Learning from Beethoven

Of all of the classical music played today, perhaps the most popular is still Beethoven, who remains an icon to many musicians who aspire to master his compositions. Playing the piano just requires a learning of the notes and practice, so all anyone needs to do is pick a song and practice them, or pick a series of notes to begin their own composition. However, it’s wise to begin with and, at any point along the way, practice such works as the Moonlight Sonata or the Fifth Symphony. Many other classical works exist, but many piano players resort to this one master who changed the course of music during his time

What pianists have to learn from Beethoven is the intricacy and emotion he put into writing his sonatas. The tonality of each drives the organization of the music, and just as the composer believed this was central to understanding music in general, people find that by playing his music, they can acquire a better understanding of the concept. There is always much to learn from a genius, but taking in all of the technical understandings of the music while learning to play it really helps to master it. Beyond that, it is diligent practice that makes someone great at the piano.

The various sonatas also have multiple parts, integrating even more intricacy into the music. When this is accomplished, it helps someone understand better how different parts of the piece fit together, and fills in more mental details as well. It is beneficial to playing other works and with creating one’s own compositions. Connecting each part was something the classical composer was good at, but with this knowledge at hand, any budding pianist can use his examples to further their own understanding, as well as experienced players too.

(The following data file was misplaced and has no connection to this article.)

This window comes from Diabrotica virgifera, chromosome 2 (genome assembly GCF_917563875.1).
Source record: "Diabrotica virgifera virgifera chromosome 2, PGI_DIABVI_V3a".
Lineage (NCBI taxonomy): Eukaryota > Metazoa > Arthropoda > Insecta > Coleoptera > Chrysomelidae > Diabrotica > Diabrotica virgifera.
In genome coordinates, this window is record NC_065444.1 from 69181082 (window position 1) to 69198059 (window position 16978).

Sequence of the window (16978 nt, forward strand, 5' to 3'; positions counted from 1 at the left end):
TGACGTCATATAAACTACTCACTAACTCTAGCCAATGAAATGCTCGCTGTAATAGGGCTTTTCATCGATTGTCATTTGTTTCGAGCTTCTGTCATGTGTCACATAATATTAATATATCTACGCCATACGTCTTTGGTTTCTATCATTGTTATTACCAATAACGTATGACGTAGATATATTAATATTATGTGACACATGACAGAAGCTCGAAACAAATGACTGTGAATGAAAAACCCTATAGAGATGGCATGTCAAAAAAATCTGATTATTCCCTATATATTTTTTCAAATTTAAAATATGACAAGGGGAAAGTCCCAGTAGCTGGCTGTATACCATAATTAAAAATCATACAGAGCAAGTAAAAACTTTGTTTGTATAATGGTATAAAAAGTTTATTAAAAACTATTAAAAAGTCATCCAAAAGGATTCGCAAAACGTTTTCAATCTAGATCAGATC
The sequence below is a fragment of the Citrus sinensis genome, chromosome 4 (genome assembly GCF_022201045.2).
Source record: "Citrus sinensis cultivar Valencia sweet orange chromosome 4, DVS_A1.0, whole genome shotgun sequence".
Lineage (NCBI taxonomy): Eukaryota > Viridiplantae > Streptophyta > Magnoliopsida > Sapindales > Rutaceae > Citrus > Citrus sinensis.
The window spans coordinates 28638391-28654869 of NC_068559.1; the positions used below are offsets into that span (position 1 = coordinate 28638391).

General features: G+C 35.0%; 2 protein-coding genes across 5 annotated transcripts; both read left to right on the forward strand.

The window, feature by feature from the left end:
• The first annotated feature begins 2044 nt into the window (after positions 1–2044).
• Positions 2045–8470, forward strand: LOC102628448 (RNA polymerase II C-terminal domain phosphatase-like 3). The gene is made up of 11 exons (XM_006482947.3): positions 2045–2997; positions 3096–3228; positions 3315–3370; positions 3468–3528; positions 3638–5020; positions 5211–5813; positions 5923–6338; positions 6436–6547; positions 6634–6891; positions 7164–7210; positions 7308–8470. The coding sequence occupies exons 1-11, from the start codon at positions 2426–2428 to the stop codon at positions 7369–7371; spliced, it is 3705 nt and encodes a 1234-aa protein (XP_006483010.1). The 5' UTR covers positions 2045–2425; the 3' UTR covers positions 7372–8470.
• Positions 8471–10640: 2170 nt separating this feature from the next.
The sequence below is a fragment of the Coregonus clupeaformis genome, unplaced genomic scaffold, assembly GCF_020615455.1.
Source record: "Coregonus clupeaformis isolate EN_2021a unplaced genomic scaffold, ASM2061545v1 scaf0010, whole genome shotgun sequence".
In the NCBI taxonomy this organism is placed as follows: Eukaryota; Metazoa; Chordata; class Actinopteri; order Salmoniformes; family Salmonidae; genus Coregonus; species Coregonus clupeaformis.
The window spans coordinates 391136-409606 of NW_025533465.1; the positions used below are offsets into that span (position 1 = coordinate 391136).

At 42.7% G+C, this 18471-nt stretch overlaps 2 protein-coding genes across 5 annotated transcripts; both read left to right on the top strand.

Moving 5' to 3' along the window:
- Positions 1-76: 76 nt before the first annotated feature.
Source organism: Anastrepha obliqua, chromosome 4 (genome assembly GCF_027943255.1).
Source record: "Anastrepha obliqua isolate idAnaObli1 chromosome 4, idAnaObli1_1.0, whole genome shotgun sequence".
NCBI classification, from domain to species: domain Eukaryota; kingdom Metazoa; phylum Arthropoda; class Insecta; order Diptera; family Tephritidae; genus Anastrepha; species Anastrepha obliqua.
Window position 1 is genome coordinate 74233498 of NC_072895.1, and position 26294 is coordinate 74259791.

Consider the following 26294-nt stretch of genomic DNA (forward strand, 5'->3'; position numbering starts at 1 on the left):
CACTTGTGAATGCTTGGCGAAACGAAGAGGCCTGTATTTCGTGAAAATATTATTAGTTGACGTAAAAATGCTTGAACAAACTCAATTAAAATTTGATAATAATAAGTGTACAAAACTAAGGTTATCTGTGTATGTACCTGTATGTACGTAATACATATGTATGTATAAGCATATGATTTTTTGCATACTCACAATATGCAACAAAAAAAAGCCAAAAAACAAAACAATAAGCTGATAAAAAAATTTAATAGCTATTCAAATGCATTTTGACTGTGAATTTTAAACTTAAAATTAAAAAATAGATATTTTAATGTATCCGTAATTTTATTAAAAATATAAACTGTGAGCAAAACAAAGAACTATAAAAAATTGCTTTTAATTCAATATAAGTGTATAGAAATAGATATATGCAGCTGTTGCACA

To reinforce the amazing skill of Beethoven, it is often retold that he began playing the piano as a child, and by his teens was composing music. Even after becoming deaf, he continued to compose and play on the piano. Audiences still gave excellent responses when he did play in public, and he had sophisticated ways of communicating in writing to his friends. The level of familiarity with the piano required to be able play despite a lack of hearing ability shows how skillful or perhaps innate this composer’s musicality was.

As much of a genius as people think he was, the composer still learned from others. He learned from people such as Christian Gottlob Neefe, and later on, Haydn. Additional vocal and violin skills were learn from with the teachings of other notables of the time. This goes to show, even if you want to be and are good, it can be very beneficial to learn from others, not just to further your own skill, which is necessary in all cases, but perhaps even for the purposes of collaboration.

Finding musical notation for the musical works from this time is quite easy. The many concertos, sonatas, and symphonies are popular to this day, and the Internet includes a wealth of resources to help connect piano players with these works. Therefore, using these to further your own skill becomes more of a reality since they are so accessible. You can begin playing whatever sonata or concerto you want even if you are a beginner, or at least make your first bold attempt to do so.

The music of Beethoven is perhaps one of the most prominent of all of the classical works online. The composer is just as popular on the Internet as he was historically, or perhaps even more, because there are millions of people playing or attempting to play and learn from his music.

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